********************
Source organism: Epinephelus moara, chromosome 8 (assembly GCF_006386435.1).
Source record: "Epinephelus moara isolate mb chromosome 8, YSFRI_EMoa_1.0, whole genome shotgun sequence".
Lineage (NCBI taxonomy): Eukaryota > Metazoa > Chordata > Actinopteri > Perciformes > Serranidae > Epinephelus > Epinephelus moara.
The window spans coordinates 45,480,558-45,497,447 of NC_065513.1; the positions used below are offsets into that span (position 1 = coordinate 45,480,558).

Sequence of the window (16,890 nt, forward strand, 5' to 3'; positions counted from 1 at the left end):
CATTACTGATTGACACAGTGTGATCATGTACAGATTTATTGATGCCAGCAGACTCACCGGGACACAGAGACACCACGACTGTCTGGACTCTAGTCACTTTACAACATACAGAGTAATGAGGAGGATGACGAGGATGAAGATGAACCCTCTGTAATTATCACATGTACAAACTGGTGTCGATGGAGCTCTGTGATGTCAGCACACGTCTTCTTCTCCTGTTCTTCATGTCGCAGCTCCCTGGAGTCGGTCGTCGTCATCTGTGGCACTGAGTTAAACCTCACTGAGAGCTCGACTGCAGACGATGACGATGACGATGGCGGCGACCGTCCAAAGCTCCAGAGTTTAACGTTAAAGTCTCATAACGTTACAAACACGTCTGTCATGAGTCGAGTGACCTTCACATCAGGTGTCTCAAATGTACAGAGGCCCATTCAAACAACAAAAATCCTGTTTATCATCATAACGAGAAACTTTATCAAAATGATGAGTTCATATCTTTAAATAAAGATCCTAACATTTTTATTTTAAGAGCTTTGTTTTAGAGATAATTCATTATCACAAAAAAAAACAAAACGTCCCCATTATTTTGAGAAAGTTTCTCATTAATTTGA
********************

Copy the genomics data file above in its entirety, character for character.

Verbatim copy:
Source organism: Epinephelus moara, chromosome 8 (assembly GCF_006386435.1).
Source record: "Epinephelus moara isolate mb chromosome 8, YSFRI_EMoa_1.0, whole genome shotgun sequence".
Lineage (NCBI taxonomy): Eukaryota > Metazoa > Chordata > Actinopteri > Perciformes > Serranidae > Epinephelus > Epinephelus moara.
The window spans coordinates 45,480,558-45,497,447 of NC_065513.1; the positions used below are offsets into that span (position 1 = coordinate 45,480,558).

Sequence of the window (16,890 nt, forward strand, 5' to 3'; positions counted from 1 at the left end):
CATTACTGATTGACACAGTGTGATCATGTACAGATTTATTGATGCCAGCAGACTCACCGGGACACAGAGACACCACGACTGTCTGGACTCTAGTCACTTTACAACATACAGAGTAATGAGGAGGATGACGAGGATGAAGATGAACCCTCTGTAATTATCACATGTACAAACTGGTGTCGATGGAGCTCTGTGATGTCAGCACACGTCTTCTTCTCCTGTTCTTCATGTCGCAGCTCCCTGGAGTCGGTCGTCGTCATCTGTGGCACTGAGTTAAACCTCACTGAGAGCTCGACTGCAGACGATGACGATGACGATGGCGGCGACCGTCCAAAGCTCCAGAGTTTAACGTTAAAGTCTCATAACGTTACAAACACGTCTGTCATGAGTCGAGTGACCTTCACATCAGGTGTCTCAAATGTACAGAGGCCCATTCAAACAACAAAAATCCTGTTTATCATCATAACGAGAAACTTTATCAAAATGATGAGTTCATATCTTTAAATAAAGATCCTAACATTTTTATTTTAAGAGCTTTGTTTTAGAGATAATTCATTATCACAAAAAAAAACAAAACGTCCCCATTATTTTGAGAAAGTTTCTCATTAATTTGA